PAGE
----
I met Mrs. McHugh through my church: as if she wasn’t active enough in her educational endeavors, she also took on the junior high religious education. And the energy she put into this program was just as amazing as the energy which she invested in her work, indeed, the energy she invested in everything: she transformed a stuffy, sermonizing regime into a program that involved us in everything from serving soup to the homeless to painting an elderly gentleman’s home and doing his yardwork. What could have been rote memorization of prayers instead lead us into a deeper understanding of Christ’s message: compassion. The point of service wasn’t to make us look or feel good, but to elevate our fellow man. We learned not only compassion through service, but also watching her as she listened to us: while before adults had either ignored or overruled us offhandedly (how many time have we all heard, “Because I’m the parent”?), she listened to us, treated us with respect, and then worked with us to reach a common goal. It would have been much easier to just do things her way (it was, after all, a monumental task simply running the program), but her listening, her compassion for us, made the experience so much deeper and lasting. Yet still Mrs. McHugh’s heart swelled, as if the more she gave the more she loved. And her compassion was infectious: when she began a day camp for local refugee children, I quickly signed on as a counseler.

As with everything she touched, “Camp Friendship” was a success, and a model of compassion. It is easy to turn our backs on immigrants: marking them off as “foreigners”, attributing to them social problems such as rising crime, and accusing them of taking “our” jobs. But by learning their story one truly learns compassion: their homes burned, their lives threatened, their property stolen. To become involved in these lives was to learn this lesson more poignantly than words can describe. And Mrs. McHugh continued to care, to work selflessly, to love.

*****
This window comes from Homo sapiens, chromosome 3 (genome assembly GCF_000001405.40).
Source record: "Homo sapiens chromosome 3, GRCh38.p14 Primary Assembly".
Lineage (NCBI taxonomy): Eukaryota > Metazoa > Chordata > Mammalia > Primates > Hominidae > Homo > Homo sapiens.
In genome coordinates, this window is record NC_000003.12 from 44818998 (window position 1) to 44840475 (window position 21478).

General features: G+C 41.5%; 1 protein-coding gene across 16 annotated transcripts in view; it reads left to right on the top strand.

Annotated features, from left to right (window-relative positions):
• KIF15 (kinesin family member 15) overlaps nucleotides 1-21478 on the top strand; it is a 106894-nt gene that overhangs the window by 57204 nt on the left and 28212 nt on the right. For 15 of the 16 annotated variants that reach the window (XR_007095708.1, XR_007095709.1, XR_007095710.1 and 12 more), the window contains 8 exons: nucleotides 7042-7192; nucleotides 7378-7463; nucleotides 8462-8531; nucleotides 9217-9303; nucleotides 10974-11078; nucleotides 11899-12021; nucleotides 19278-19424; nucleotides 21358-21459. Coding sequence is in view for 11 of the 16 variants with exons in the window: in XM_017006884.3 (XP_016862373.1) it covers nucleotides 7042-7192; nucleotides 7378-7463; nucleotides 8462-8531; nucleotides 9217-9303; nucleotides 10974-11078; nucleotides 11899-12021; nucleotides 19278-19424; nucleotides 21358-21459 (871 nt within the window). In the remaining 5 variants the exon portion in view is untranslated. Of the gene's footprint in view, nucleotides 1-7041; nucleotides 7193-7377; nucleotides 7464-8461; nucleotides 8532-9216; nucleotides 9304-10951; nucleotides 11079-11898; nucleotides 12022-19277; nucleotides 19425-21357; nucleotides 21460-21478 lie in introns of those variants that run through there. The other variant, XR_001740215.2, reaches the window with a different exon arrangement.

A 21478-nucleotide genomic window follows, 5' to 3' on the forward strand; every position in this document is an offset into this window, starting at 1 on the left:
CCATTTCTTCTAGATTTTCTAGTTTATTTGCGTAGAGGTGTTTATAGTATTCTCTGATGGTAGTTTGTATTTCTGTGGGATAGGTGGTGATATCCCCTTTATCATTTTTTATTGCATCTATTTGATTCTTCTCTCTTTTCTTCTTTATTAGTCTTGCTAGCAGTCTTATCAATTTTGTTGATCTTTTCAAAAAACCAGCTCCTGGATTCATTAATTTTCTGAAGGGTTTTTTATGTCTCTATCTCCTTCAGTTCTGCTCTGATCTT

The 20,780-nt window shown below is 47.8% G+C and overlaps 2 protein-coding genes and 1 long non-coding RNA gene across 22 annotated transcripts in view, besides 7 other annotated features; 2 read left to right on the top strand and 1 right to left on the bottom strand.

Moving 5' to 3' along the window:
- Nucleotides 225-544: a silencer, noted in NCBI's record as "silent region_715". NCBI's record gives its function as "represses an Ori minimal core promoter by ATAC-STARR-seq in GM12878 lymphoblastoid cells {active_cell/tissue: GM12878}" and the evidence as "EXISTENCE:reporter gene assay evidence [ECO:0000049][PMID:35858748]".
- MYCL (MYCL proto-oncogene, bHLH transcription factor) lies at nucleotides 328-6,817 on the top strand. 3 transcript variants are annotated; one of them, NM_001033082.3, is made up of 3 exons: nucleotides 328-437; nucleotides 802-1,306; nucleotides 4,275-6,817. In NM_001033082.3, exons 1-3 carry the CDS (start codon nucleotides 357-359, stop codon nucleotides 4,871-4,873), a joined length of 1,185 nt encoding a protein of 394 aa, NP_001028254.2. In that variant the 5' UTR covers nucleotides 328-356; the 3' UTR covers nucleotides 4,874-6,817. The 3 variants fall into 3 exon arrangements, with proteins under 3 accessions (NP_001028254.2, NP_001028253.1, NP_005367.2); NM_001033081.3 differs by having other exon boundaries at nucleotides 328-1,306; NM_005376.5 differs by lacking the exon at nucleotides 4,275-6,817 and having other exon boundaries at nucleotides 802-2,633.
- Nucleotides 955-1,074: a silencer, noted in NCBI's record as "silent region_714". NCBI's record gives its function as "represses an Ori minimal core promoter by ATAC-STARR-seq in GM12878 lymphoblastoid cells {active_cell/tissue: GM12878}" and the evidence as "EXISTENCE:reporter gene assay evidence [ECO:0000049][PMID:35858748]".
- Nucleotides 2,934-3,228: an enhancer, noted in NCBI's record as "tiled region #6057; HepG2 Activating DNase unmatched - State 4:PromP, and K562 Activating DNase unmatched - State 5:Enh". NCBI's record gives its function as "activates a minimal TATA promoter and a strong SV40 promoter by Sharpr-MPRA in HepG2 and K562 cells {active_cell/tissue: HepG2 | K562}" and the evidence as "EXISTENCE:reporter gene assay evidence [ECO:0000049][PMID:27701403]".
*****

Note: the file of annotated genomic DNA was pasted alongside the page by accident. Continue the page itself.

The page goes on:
In addition to raising her biological children, she adopted three more: troubled kids she had met through her teaching. They were argumentive, violent, and desperately alone, yet she opened wide her doors and heart. A more loving family could not be found: everywhere they were together, smiling, joking. The room brightened as they entered. Yet one of her adopted sons was still troubled by his past: he couldn’t get over what had happened when he was younger, and he remained violent and unruly. Finally, when he was nineteen, he was banished from the household. Mrs. McHugh was visably shaken: the smile was still there, but all the years of giving and loving had taken their toll. Her son returned to visit one day when she was alone at the house. She warmly invited him in and later took him shopping, already forgiving him and accepting him as family again. That same day, he murdered her and fled the body.

Mrs. McHugh made the ultimate sacrifice for her belief in compassion, and hers is a legacy that can’t be taught in school. Yet it is a belief in compassion that- as poets, prophets, and philosophers agree- elevates mankind to a greater state of being. At the end of her life, I believe the greatest teacher I ever knew had no regrets, nor should she have. Many virtues are taught in school- persistence, honesty, hard work- and these are important. However, they are all personal virtues, and without compassion they are hollow ideals. Compassion is love, and with this love all other aspects of our lives are deeply enriched.

 I am merely a representative of the thousand of others of students who have struggled with me for academic excellence. Yet I have found that without compassion, without love and selfless giving of ones’ self, all our efforts are vanity and are sure to pass away as dust in the wind. But with compassion, the legacy of learning stands firmly as a beacon for those who come after us to follow.